Was Arizona Just the Beginning?

Other states weigh tough anti-immigration laws

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Arizona's controversial anti-immigration policy has led an unusual life in the world of American punditry. The first reactions nation-wide were furious. Even some Arizona-based writers condemned the law. For a few days, discussion centered not on the law's merits but skipped directly to debating how best to repeal it. Gradually, some commentators began urging sympathy for Arizona, citing its lack of federal funding and complicated internal politics. And now, it seems, we've gone full circle: Several other states are considering similar legislation and many conservatives are rallying behind the bill.

  • 7 States Considering AZ-Like Law  Think Progress' Andrea Nill does the research. "Many states and localities across the country are in fact in the middle of or about to embark on copy cat pieces of legislation." She finds a common element: "the involvement of the Immigration Reform Law Institute (IRLI) — the legal arm of a designated nativist-extremist hate group." She says IRLI is pushing the states to hire them to work on anti-immigration laws, which have become a "profit-making venture" for the legal group.
  • Mexico Warns Against Travel to Arizona  CNN's Jack Cafferty boasts, "Arizona's tough new immigration law hasn't even gone into effect yet, and it's already working: Mexico has issued an alert for Mexicans traveling to Arizona. The country is urging its citizens to be careful... that they may be 'harassed and questioned without further cause at any time' should they go to Arizona."
  • Illegal Day Laborers Fleeing Arizona?  The Associated Press Amanda Lee Myers writes, "Many day laborers like Diaz say they will leave Arizona because of the law, which also makes it a state crime to be in the U.S. illegally and directs police to question people about their immigration status if there is reason to suspect they are illegal immigrants. ... An estimated 100,000 illegal immigrants have left Arizona in the past two years as it cracked down on illegal immigration and its economy was especially hard hit by the Great Recession."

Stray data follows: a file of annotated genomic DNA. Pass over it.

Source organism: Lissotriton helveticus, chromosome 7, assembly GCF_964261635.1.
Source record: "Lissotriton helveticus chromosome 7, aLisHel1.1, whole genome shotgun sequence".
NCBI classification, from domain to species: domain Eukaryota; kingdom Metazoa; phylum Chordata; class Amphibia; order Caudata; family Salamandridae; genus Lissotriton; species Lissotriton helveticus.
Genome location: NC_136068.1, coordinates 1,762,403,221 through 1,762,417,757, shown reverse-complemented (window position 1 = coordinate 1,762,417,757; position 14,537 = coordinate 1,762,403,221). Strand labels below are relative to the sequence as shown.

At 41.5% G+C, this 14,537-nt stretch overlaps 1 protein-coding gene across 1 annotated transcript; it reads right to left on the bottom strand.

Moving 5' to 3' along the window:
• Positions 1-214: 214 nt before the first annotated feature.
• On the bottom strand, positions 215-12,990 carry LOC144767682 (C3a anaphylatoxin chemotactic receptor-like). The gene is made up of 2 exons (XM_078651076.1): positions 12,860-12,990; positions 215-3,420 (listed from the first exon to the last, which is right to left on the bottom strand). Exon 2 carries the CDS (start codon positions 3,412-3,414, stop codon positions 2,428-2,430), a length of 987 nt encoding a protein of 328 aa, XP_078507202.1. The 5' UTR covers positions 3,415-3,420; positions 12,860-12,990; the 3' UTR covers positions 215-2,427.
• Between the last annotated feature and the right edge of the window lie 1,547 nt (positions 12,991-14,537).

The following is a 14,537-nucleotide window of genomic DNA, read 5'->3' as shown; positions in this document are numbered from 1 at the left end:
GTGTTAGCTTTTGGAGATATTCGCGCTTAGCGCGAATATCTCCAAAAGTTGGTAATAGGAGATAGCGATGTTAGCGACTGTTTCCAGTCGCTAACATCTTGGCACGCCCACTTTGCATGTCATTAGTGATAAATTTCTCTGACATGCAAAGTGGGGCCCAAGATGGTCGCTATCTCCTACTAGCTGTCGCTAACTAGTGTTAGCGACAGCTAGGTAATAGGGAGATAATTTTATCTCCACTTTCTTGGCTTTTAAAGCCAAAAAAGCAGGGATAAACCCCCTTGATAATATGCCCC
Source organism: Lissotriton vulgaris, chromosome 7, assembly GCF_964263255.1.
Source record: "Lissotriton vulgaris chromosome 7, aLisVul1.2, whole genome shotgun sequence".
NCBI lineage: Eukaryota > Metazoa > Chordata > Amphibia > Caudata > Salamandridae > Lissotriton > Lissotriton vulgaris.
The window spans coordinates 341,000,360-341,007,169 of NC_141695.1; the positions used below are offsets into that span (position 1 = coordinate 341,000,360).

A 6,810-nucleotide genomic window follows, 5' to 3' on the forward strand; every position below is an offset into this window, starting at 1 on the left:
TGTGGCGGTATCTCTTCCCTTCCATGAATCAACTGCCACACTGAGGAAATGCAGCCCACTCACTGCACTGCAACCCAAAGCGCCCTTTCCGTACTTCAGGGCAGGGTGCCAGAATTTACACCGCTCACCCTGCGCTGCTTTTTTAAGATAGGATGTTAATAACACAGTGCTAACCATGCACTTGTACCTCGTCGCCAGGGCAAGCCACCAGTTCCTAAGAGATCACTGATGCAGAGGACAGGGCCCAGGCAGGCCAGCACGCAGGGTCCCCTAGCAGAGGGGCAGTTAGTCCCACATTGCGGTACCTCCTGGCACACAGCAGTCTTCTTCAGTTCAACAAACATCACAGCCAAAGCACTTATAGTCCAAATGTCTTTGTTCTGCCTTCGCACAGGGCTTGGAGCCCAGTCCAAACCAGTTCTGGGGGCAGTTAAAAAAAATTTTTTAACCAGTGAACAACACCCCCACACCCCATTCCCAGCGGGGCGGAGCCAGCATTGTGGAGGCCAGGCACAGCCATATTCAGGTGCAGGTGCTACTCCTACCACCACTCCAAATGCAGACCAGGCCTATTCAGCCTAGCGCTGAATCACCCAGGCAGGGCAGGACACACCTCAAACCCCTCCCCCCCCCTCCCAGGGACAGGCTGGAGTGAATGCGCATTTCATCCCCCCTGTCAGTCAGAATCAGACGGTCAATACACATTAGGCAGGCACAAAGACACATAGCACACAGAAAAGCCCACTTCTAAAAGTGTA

• Could Aid Arizona Unemployment  RedState's Tabitha Hale writes, "Now, don’t get me wrong, I have some reservations regarding this bill, but this is not one of them. It’s exactly what the law was supposed to do! It’s a crack down on illegal laborers in an attempt to help those that are here legally. Let’s all wait for the media to report on Arizona’s upcoming decrease in unemployment… or maybe not."
  • CO Governor Candidate Campaigns on Similar Law  The Colorado Independent's Joseph Boven reports, "Republican gubernatorial candidate Scott McInnis said that if he were governor, he would seek to pass the same kind of harsh anti-illegal immigration laws recently passed in Arizona." McInnis said on the radio:
And here is a Governor who has stood up to it and said, "Look if you have a system that is going to work you have to have some kind of repercussions or some kind of circumstances or consequences when somebody steps outside of the system illegally." So I think that this governor–I know she is catching all sort of flack. Most of it is unfair. Most of it is ice guard. Most of it all this kind of stuff– but the fact is she finally stood up and said the federal government needs to do what they are required to do. And the federal government is not doing it.
This article is from the archive of our partner The Wire.